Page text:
The following day, I met the remaining members of the Costa Careyes family. I had visited the two hotels, now it was time to see the castles, villas, and casitas. I was taken on a tour by Tayde, a warm-faced woman who manages the Brignone family’s properties. The coastline is dotted with these houses—called castles, villas, or casitas depending on the size—that are for rent and sale. Each house is unique in design, has a palapa roof, and is painted a vibrant color: blue, green, pink, yellow and navy striped. And the colors change often so the bouquet of hues on the coastline is constantly renewed. There are no white houses allowed. Even after a house is sold, the new owners aren’t allowed to paint it white.
I was brought to spend the afternoon in a bright blue villa called Casa Nido de Amor, or the Love Nest. After a quick nap on a bougainvillea-covered bed and a dip in the infinity pool, it was time to meet Giorgio Brignone—Gian Franco’s son, and the director of Costa Careyes—for lunch.
He arrived late. Dressed in a short-sleeved white linen shirt, he exuded confidence and a likeable arrogance. As he pointed out the different details of the house’s design: the mosaic tiling on the edge of the floors, the palapa roof, the furniture built into the walls fashioned from polished concrete, he explained “You have to put in bricks what people dream.”
Just after lunch, an old man in his seventies, holding a polished three-pronged walking stick entered the room. This was unheard of. Gian Franco rarely met with journalists. He brought into the room with him an excited twitter, as though a celebrity had just sat down at the table. And for me, one kind of had. I had spent my time in Costa Careyes, trying to experience and understand Gian Franco’s vision. And now the creator of this paradise sat before me.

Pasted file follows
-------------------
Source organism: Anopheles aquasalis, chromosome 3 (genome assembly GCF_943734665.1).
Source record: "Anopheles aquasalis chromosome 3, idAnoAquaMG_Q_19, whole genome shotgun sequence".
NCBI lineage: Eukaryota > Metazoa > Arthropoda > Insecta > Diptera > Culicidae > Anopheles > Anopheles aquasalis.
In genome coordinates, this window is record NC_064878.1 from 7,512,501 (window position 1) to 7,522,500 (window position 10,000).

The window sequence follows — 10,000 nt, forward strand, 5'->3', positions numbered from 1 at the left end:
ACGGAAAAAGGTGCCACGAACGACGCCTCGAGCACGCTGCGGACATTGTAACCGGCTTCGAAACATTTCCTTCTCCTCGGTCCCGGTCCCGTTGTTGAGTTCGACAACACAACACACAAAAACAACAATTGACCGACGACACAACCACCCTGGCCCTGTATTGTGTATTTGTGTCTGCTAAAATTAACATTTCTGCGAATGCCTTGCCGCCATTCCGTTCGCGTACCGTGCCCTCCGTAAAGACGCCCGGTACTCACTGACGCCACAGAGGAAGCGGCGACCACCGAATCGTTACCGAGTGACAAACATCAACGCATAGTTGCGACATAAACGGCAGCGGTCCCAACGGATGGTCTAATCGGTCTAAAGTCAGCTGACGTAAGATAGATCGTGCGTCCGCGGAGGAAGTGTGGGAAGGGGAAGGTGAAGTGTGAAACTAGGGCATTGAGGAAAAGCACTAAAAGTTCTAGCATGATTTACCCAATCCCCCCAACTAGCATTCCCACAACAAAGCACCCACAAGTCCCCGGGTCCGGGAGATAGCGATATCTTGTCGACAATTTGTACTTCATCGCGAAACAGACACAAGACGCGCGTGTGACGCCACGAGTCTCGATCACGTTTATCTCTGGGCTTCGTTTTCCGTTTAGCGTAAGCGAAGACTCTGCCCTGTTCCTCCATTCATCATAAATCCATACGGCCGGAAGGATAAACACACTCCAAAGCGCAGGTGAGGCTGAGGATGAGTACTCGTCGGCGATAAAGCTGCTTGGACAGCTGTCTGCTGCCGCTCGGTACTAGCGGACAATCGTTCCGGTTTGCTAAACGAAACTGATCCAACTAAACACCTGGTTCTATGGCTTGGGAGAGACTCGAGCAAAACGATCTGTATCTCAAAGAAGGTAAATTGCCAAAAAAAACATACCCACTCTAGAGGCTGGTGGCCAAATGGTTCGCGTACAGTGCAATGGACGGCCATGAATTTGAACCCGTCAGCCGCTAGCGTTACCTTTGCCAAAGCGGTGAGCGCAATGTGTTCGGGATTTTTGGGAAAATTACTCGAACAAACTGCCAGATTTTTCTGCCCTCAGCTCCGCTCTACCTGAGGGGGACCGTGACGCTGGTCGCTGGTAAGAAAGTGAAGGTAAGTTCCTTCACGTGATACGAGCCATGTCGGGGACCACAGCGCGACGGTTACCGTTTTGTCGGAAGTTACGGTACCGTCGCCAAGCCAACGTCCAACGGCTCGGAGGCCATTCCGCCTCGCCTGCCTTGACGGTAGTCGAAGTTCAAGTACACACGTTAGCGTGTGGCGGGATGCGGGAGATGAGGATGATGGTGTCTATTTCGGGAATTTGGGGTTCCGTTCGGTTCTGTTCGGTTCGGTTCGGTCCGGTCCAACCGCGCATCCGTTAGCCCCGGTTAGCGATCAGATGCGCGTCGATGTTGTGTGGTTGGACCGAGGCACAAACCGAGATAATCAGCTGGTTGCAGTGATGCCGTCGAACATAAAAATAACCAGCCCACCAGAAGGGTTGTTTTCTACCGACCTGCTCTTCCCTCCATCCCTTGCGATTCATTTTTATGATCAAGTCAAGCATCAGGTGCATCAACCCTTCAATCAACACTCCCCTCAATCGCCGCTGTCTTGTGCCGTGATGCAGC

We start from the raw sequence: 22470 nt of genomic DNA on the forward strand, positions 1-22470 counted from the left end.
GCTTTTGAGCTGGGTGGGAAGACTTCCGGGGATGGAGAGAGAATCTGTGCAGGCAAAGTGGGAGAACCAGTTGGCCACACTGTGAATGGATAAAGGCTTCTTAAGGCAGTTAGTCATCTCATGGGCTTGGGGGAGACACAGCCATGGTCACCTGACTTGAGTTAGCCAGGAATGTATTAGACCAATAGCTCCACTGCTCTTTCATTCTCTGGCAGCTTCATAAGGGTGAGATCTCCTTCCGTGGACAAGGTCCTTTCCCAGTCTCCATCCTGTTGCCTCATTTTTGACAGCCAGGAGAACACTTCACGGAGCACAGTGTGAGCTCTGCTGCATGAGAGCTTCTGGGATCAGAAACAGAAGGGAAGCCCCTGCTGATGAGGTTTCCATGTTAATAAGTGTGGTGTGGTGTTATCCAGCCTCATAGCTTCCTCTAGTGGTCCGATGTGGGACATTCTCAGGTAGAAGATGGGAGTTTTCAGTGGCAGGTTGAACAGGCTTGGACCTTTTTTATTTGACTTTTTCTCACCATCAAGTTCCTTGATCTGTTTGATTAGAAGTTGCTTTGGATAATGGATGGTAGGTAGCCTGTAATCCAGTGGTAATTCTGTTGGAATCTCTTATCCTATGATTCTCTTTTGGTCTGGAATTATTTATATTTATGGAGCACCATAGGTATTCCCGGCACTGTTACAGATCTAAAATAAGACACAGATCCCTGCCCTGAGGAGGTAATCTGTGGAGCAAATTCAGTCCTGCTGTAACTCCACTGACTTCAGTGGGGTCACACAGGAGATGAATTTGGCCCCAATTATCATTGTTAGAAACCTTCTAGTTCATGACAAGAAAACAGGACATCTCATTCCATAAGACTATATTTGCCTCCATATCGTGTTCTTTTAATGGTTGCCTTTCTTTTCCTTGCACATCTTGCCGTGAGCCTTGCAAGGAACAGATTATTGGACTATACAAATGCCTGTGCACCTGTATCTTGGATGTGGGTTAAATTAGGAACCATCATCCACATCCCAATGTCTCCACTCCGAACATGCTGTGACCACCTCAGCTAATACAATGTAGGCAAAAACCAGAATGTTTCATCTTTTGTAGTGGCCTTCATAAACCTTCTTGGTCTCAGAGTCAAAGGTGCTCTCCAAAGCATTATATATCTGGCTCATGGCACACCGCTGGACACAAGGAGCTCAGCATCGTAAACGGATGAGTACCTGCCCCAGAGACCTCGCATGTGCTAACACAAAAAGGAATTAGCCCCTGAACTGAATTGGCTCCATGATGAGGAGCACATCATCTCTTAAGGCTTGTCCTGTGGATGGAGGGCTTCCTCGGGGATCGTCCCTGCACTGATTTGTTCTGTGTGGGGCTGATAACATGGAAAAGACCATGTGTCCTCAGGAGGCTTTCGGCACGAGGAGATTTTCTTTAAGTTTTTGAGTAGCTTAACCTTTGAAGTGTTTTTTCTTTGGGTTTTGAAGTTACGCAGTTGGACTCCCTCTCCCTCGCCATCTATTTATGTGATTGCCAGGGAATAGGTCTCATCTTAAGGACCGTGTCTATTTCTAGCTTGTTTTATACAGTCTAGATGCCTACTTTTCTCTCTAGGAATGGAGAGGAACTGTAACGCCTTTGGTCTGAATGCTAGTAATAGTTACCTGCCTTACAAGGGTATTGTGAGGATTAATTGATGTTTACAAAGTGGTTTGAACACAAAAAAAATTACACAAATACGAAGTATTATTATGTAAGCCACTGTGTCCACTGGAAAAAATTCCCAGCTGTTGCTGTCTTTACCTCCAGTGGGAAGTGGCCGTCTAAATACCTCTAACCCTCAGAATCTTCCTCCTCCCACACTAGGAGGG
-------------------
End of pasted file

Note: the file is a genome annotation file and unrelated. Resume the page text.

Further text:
He refused to speak English unless a woman asked him the question. And even then, he only took three or four English questions. Condition # 4: “Be a polyglot, or at least one member of the family be fluent in two languages.” Struggling to remember my high school French, I translated my traveling companions’ questions. (Fortunately, he seemed not to notice when I asked him “Comment est-ce que vous perdez ton oiseau”, which means how did you lose your bird? I meant to say oeil, which means eye.)
When I asked him why he chose this location to build Costa Careyes. His ever-present smile momentarily disappeared and he said, “It was God’s program.” His smile returned and with a flourish of his hands declared, “I’m allergic to tourists. Je veux les grandes voyageurs.” (I only want the great travelers.)
He was with us for less than ten minutes. He said his goodbyes shaking each of our hands, and then was gone. But the air of excitement he brought with him lingered. After lunch, I noticed a framed copy of his 27 Conditions next to a framed photo of him wearing a long white robe. He clutched a book with one hand, his other hand in the air and his mouth open, as though he were about to make a proclamation.
I looked out at the bright colored houses dotting the coast and realized Gian Franco had achieved the impossible. He had taken a naturally beautiful coast and actually made it more beautiful with human development. He had built something extraordinary that he wanted to share with people who would understand the true value of his creation. I believed, however, even if visitors came to Costa Careyes as “tourists”, after a few days in this unique community, regardless of which family member they stayed with, Costa Careyes had the ability to turn them into “les grande voyageurs.”
Sitting on the airplane on my way back to Vancouver, I had another look at Gian Franco’s 27 Conditions. After only five days in Costa Careyes, I had learned to appreciate the area so much, that I felt when I one day had the money, I was ready for condition # 27 “Kneel before mother Earth and ask for permission to own a house.”